IOC introduces new working groups

Photo: Melanie/Flickr

The IOC has presented the 14 working groups that will help guide IOC in its
Olympic Agenda 2020. Photo: Mélanie/Flickr


By Stine Alvad
Thomas Bach has taken the first steps in his Olympic Agenda 2020, his reform strategy for the ’new’ IOC, by setting up 14 working groups to come up with the roadmap for the movement’s future.

The creation of the working groups forms part of IOC president Thomas Bach’s Olympic Agenda 2020, his roadmap towards a renewed Olympic Movement. The agenda-work will see some of the key pillars of the Olympics discussed and evaluated with the aim of modernising the IOC.

Bach presented the project last year and invited all stakeholders including the Olympic movement, the sports movement at large as well as the general public to give their opinion on five different themes:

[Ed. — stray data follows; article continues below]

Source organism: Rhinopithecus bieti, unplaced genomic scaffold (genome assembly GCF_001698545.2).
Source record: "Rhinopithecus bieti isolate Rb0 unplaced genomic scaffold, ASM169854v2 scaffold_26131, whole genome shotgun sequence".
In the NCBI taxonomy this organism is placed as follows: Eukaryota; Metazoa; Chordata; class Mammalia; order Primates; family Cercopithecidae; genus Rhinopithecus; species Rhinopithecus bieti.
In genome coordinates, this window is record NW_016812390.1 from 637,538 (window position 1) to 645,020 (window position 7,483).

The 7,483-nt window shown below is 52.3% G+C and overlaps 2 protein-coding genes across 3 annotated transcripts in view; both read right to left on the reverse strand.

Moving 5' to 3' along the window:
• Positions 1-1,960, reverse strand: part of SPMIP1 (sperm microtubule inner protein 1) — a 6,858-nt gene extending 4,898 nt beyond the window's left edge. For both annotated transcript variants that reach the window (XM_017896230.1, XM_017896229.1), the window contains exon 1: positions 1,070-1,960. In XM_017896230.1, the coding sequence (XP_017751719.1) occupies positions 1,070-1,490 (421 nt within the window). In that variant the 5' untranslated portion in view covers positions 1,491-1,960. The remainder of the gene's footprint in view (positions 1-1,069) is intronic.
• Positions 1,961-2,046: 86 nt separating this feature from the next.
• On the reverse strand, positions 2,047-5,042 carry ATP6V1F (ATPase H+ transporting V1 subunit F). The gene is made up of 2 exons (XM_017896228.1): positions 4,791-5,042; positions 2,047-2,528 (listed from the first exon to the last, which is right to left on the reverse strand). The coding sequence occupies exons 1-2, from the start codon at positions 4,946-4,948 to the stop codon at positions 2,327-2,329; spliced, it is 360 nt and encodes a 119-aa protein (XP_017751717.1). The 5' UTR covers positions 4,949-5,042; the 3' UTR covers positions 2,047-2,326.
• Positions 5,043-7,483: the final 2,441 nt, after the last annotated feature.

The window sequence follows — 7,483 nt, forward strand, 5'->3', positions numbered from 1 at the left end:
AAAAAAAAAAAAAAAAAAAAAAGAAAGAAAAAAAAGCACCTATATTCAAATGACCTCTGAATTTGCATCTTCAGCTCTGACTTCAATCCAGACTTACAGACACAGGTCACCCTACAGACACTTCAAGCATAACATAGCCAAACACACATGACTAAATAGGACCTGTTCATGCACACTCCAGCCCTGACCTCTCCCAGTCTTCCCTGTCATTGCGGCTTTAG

• The uniqueness of the Olympic Games
  • Athletes: at the heart of the Olympic Movement
  • Olympism in action: keep Olympism alive 365 days a year
  • The IOC’s role: unity in diversity
  • IOC structure and organisation

14 working groups have now been set up to discuss the incoming suggestions. To represent the broadness of the proposals, the working groups have been made up by both people from inside the Olympic world, such as IOC members, IFs, NOCs and athletes, but representatives from international organisations, business organisations and NGOs have also been invited “as part of the ongoing and inclusive process”, says the press release from the IOC.

Among the representatives from ‘civil society’ are Google president Eric Schmidt, who will take part in the working group ‘Olympism in action including Youth Strategy’, a group which will also be joined by The Clinton Foundation and Coca-Cola marketing director Français Emmanuel Seuge.

The working group on ‘Good Governance and Autonomy’, headed by Craig Reedie, wil be joined by Huguette Labelle, director of Transparency International, and Leonard Mccarthy, Integrity vice-president of the World Bank.

Only one working group will not have external experts around the table, the group discussing IOC membership.



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